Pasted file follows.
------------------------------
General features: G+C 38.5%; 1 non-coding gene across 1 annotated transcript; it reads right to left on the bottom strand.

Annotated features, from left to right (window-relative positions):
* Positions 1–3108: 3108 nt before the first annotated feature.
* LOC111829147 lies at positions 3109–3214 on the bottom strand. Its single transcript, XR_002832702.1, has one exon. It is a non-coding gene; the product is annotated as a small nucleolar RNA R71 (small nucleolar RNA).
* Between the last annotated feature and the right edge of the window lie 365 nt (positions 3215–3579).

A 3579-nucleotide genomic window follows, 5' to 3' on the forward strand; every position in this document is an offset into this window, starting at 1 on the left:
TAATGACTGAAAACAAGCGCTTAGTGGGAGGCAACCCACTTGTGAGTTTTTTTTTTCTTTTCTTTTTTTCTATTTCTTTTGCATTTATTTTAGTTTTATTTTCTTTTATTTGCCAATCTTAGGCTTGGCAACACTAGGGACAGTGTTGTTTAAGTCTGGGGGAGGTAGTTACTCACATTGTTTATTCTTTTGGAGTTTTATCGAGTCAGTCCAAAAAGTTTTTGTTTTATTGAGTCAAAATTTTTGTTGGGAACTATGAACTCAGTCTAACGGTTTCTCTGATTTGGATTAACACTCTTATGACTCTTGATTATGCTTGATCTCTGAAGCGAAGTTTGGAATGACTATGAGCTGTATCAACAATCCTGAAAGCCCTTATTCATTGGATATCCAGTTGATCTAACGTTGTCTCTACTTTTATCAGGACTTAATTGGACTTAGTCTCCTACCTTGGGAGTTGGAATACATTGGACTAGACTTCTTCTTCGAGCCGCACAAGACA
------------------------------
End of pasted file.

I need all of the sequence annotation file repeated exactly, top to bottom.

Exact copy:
General features: G+C 38.5%; 1 non-coding gene across 1 annotated transcript; it reads right to left on the bottom strand.

Annotated features, from left to right (window-relative positions):
* Positions 1–3108: 3108 nt before the first annotated feature.
* LOC111829147 lies at positions 3109–3214 on the bottom strand. Its single transcript, XR_002832702.1, has one exon. It is a non-coding gene; the product is annotated as a small nucleolar RNA R71 (small nucleolar RNA).
* Between the last annotated feature and the right edge of the window lie 365 nt (positions 3215–3579).

A 3579-nucleotide genomic window follows, 5' to 3' on the forward strand; every position in this document is an offset into this window, starting at 1 on the left:
TAATGACTGAAAACAAGCGCTTAGTGGGAGGCAACCCACTTGTGAGTTTTTTTTTTCTTTTCTTTTTTTCTATTTCTTTTGCATTTATTTTAGTTTTATTTTCTTTTATTTGCCAATCTTAGGCTTGGCAACACTAGGGACAGTGTTGTTTAAGTCTGGGGGAGGTAGTTACTCACATTGTTTATTCTTTTGGAGTTTTATCGAGTCAGTCCAAAAAGTTTTTGTTTTATTGAGTCAAAATTTTTGTTGGGAACTATGAACTCAGTCTAACGGTTTCTCTGATTTGGATTAACACTCTTATGACTCTTGATTATGCTTGATCTCTGAAGCGAAGTTTGGAATGACTATGAGCTGTATCAACAATCCTGAAAGCCCTTATTCATTGGATATCCAGTTGATCTAACGTTGTCTCTACTTTTATCAGGACTTAATTGGACTTAGTCTCCTACCTTGGGAGTTGGAATACATTGGACTAGACTTCTTCTTCGAGCCGCACAAGACA